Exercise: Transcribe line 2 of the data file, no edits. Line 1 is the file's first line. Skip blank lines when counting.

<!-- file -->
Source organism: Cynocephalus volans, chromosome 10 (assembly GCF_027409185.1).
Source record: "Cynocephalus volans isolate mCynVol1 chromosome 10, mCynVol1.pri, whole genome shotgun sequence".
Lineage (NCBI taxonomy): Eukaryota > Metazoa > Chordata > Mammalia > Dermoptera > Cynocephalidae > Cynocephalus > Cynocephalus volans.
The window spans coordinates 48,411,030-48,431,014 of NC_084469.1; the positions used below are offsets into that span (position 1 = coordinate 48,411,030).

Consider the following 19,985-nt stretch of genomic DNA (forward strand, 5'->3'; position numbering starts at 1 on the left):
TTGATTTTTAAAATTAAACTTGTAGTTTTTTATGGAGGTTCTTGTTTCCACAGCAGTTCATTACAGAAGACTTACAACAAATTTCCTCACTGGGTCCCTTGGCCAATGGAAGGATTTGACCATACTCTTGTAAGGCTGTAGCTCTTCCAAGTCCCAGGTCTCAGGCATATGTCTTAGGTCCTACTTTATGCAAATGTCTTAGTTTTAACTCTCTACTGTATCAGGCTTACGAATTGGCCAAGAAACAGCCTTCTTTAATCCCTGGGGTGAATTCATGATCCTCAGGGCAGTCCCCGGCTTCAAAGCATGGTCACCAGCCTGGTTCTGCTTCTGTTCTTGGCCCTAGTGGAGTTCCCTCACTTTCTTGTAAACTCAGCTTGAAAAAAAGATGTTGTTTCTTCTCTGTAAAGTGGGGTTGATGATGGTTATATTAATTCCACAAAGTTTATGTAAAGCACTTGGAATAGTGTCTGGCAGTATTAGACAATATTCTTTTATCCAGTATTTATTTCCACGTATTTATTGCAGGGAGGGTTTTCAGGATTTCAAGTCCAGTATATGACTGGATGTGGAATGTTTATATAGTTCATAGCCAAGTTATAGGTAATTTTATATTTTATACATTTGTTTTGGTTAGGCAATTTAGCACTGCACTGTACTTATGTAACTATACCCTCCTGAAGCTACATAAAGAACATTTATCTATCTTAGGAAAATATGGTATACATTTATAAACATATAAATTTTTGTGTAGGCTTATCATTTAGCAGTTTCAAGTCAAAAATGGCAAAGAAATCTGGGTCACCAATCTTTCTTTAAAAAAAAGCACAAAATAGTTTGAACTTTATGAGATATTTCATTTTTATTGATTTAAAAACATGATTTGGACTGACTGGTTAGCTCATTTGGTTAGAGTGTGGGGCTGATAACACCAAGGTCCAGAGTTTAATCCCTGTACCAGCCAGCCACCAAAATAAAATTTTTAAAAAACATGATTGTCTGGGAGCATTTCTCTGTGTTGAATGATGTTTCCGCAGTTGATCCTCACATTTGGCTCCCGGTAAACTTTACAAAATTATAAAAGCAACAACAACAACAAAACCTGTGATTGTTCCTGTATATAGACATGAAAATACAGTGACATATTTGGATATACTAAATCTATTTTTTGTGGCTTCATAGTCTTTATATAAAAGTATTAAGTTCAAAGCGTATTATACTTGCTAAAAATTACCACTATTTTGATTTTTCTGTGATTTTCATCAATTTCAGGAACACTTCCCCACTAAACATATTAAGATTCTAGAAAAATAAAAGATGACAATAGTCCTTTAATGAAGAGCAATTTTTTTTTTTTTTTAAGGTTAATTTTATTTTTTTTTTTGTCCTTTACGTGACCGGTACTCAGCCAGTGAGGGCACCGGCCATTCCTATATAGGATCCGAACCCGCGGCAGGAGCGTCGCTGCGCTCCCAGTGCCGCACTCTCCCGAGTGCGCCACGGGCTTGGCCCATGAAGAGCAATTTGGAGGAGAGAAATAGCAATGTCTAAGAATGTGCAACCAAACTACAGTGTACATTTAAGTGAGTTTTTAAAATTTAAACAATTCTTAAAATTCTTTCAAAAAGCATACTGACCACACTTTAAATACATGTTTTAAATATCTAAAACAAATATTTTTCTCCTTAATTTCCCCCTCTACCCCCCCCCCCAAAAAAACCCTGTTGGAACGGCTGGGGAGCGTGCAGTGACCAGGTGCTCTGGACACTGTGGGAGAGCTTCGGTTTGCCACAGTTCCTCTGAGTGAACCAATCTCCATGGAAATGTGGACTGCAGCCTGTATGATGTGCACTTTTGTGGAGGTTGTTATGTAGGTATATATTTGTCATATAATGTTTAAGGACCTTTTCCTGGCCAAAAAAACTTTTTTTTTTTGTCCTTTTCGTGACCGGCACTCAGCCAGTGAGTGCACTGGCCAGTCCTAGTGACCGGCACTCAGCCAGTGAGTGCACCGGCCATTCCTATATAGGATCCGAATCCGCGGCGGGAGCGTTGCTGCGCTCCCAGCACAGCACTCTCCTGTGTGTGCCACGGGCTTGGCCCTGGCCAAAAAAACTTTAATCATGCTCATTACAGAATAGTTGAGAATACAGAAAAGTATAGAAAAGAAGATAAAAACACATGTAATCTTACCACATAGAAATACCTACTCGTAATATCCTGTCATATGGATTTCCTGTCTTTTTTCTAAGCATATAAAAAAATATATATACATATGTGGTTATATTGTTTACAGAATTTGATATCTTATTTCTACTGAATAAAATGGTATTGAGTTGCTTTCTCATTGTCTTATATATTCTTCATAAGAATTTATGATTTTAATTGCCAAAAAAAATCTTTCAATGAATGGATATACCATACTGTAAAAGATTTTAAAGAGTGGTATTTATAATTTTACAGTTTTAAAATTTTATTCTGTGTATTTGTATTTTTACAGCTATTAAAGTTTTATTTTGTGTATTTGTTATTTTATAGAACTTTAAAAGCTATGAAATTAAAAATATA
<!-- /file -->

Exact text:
Source record: "Cynocephalus volans isolate mCynVol1 chromosome 10, mCynVol1.pri, whole genome shotgun sequence".